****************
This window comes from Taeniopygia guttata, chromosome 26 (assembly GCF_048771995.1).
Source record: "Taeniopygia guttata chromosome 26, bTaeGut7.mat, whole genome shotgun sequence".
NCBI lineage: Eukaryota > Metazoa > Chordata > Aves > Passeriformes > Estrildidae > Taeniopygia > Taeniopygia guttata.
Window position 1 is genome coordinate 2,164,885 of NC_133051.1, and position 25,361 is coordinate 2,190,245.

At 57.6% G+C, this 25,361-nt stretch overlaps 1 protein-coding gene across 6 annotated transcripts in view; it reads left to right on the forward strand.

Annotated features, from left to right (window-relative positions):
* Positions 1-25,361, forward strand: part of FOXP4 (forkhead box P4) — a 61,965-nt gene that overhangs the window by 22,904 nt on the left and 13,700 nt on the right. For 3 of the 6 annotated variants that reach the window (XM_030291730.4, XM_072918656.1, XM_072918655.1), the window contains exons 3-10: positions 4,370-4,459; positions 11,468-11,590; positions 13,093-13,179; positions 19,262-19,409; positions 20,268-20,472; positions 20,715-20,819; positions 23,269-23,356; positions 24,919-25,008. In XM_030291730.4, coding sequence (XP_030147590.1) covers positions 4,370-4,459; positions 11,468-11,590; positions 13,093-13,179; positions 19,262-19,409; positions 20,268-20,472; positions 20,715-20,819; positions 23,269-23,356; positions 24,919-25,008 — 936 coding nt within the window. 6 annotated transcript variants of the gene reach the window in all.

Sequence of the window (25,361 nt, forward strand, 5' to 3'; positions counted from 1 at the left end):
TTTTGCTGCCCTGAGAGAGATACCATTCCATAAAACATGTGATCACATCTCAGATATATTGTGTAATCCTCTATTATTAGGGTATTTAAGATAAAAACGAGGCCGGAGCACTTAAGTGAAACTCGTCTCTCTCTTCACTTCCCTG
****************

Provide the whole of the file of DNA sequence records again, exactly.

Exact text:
This window comes from Taeniopygia guttata, chromosome 26 (assembly GCF_048771995.1).
Source record: "Taeniopygia guttata chromosome 26, bTaeGut7.mat, whole genome shotgun sequence".
NCBI lineage: Eukaryota > Metazoa > Chordata > Aves > Passeriformes > Estrildidae > Taeniopygia > Taeniopygia guttata.
Window position 1 is genome coordinate 2,164,885 of NC_133051.1, and position 25,361 is coordinate 2,190,245.

At 57.6% G+C, this 25,361-nt stretch overlaps 1 protein-coding gene across 6 annotated transcripts in view; it reads left to right on the forward strand.

Annotated features, from left to right (window-relative positions):
* Positions 1-25,361, forward strand: part of FOXP4 (forkhead box P4) — a 61,965-nt gene that overhangs the window by 22,904 nt on the left and 13,700 nt on the right. For 3 of the 6 annotated variants that reach the window (XM_030291730.4, XM_072918656.1, XM_072918655.1), the window contains exons 3-10: positions 4,370-4,459; positions 11,468-11,590; positions 13,093-13,179; positions 19,262-19,409; positions 20,268-20,472; positions 20,715-20,819; positions 23,269-23,356; positions 24,919-25,008. In XM_030291730.4, coding sequence (XP_030147590.1) covers positions 4,370-4,459; positions 11,468-11,590; positions 13,093-13,179; positions 19,262-19,409; positions 20,268-20,472; positions 20,715-20,819; positions 23,269-23,356; positions 24,919-25,008 — 936 coding nt within the window. 6 annotated transcript variants of the gene reach the window in all.

Sequence of the window (25,361 nt, forward strand, 5' to 3'; positions counted from 1 at the left end):
TTTTGCTGCCCTGAGAGAGATACCATTCCATAAAACATGTGATCACATCTCAGATATATTGTGTAATCCTCTATTATTAGGGTATTTAAGATAAAAACGAGGCCGGAGCACTTAAGTGAAACTCGTCTCTCTCTTCACTTCCCTG